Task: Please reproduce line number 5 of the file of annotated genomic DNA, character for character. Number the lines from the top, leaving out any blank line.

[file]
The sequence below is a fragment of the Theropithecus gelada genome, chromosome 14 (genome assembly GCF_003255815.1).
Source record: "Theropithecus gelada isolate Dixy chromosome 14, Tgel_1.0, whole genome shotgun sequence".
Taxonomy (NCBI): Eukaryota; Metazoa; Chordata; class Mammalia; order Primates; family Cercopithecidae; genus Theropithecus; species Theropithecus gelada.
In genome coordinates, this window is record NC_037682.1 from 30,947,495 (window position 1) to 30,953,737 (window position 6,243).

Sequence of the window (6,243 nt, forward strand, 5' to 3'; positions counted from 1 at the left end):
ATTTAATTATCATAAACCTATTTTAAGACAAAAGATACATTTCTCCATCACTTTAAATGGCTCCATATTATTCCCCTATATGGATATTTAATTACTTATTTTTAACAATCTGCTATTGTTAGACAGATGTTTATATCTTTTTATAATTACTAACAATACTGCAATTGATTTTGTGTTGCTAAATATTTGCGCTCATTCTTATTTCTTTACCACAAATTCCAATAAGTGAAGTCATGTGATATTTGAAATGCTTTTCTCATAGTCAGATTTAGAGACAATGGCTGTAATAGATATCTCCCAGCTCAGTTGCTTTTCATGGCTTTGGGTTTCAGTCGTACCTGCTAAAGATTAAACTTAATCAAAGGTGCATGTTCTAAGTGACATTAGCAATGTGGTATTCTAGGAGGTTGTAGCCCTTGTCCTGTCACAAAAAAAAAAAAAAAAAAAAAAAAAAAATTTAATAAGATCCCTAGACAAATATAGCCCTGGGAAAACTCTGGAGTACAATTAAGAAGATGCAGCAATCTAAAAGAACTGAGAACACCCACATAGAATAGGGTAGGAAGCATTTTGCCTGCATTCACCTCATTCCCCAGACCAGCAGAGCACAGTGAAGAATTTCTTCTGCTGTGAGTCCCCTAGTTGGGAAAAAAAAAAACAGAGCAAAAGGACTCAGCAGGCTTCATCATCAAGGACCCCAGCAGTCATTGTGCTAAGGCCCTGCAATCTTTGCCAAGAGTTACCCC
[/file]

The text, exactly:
Sequence of the window (6,243 nt, forward strand, 5' to 3'; positions counted from 1 at the left end):